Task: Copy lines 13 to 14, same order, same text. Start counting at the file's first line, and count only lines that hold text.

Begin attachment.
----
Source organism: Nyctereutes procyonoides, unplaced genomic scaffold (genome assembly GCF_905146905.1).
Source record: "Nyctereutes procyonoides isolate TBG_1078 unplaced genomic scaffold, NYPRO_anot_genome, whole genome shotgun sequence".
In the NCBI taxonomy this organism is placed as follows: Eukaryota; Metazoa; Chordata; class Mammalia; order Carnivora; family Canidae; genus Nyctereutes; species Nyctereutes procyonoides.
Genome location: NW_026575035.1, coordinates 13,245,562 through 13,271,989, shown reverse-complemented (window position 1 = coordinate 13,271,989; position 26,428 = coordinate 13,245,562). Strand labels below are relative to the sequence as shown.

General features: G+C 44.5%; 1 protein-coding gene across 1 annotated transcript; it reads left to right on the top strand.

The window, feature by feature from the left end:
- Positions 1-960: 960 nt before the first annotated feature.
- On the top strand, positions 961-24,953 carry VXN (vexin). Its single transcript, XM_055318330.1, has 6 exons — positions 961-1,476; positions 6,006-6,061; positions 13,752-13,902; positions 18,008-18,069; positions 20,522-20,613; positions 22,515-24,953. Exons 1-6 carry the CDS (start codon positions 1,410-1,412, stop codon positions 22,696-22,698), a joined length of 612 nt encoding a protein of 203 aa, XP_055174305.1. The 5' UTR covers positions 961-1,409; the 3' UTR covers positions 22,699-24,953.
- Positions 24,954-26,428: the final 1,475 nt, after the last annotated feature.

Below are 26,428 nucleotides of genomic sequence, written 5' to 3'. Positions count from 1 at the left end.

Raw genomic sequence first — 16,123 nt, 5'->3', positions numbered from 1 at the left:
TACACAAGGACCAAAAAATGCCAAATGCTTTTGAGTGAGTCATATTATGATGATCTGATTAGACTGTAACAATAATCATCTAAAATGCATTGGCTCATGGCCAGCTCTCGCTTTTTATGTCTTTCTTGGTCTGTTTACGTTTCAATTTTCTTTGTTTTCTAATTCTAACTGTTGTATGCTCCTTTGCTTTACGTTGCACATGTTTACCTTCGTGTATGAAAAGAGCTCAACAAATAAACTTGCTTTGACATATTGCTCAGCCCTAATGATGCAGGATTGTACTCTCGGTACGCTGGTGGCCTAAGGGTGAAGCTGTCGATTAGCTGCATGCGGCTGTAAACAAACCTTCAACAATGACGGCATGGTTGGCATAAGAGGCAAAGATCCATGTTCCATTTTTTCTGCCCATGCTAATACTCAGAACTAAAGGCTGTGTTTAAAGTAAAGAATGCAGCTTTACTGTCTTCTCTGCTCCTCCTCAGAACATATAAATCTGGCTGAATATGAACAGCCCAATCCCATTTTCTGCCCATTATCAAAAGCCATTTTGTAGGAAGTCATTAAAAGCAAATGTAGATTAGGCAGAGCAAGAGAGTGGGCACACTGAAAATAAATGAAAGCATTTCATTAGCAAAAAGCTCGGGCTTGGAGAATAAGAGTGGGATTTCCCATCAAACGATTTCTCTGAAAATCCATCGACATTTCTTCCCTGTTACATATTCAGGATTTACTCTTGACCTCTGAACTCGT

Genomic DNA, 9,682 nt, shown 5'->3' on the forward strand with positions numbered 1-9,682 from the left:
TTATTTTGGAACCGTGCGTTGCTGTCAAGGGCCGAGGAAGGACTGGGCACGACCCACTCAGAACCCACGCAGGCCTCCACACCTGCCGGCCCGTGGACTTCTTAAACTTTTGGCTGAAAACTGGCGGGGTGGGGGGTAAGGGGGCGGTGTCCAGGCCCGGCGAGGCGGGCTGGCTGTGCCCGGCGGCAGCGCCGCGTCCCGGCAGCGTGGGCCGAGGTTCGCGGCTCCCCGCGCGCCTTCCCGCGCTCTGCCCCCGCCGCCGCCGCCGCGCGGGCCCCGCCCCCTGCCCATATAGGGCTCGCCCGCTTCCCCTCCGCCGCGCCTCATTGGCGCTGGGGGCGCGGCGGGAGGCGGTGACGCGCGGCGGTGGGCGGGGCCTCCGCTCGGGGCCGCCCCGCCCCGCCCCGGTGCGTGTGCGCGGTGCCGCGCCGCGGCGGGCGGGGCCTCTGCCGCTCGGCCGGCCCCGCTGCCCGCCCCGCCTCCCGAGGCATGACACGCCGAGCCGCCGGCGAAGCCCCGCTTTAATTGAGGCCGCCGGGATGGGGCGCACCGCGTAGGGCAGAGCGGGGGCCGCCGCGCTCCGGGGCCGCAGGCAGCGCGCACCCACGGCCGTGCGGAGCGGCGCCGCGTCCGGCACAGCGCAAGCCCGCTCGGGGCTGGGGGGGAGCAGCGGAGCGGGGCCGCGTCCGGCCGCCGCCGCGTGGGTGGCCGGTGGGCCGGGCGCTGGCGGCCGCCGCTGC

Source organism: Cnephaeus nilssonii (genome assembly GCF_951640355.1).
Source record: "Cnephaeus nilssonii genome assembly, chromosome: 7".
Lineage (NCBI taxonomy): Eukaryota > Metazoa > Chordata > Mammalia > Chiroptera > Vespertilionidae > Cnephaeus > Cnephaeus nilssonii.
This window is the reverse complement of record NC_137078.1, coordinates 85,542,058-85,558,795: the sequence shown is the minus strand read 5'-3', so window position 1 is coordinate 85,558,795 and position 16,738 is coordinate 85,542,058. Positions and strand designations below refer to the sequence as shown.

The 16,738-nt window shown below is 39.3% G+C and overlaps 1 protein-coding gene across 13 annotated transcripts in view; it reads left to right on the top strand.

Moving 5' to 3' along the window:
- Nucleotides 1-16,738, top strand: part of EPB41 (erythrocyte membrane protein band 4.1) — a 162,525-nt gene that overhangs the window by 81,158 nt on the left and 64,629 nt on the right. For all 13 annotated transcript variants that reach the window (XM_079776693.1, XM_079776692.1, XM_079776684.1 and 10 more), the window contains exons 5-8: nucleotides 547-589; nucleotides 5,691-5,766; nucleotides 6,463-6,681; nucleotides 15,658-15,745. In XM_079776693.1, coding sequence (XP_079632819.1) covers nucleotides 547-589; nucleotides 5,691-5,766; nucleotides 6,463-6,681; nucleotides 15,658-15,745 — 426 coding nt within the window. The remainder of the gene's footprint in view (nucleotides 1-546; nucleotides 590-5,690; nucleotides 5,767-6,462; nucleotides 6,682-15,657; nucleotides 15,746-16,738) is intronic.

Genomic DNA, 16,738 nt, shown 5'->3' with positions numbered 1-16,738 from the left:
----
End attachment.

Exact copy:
Genomic DNA, 9,682 nt, shown 5'->3' on the forward strand with positions numbered 1-9,682 from the left:
TTATTTTGGAACCGTGCGTTGCTGTCAAGGGCCGAGGAAGGACTGGGCACGACCCACTCAGAACCCACGCAGGCCTCCACACCTGCCGGCCCGTGGACTTCTTAAACTTTTGGCTGAAAACTGGCGGGGTGGGGGGTAAGGGGGCGGTGTCCAGGCCCGGCGAGGCGGGCTGGCTGTGCCCGGCGGCAGCGCCGCGTCCCGGCAGCGTGGGCCGAGGTTCGCGGCTCCCCGCGCGCCTTCCCGCGCTCTGCCCCCGCCGCCGCCGCCGCGCGGGCCCCGCCCCCTGCCCATATAGGGCTCGCCCGCTTCCCCTCCGCCGCGCCTCATTGGCGCTGGGGGCGCGGCGGGAGGCGGTGACGCGCGGCGGTGGGCGGGGCCTCCGCTCGGGGCCGCCCCGCCCCGCCCCGGTGCGTGTGCGCGGTGCCGCGCCGCGGCGGGCGGGGCCTCTGCCGCTCGGCCGGCCCCGCTGCCCGCCCCGCCTCCCGAGGCATGACACGCCGAGCCGCCGGCGAAGCCCCGCTTTAATTGAGGCCGCCGGGATGGGGCGCACCGCGTAGGGCAGAGCGGGGGCCGCCGCGCTCCGGGGCCGCAGGCAGCGCGCACCCACGGCCGTGCGGAGCGGCGCCGCGTCCGGCACAGCGCAAGCCCGCTCGGGGCTGGGGGGGAGCAGCGGAGCGGGGCCGCGTCCGGCCGCCGCCGCGTGGGTGGCCGGTGGGCCGGGCGCTGGCGGCCGCCGCTGC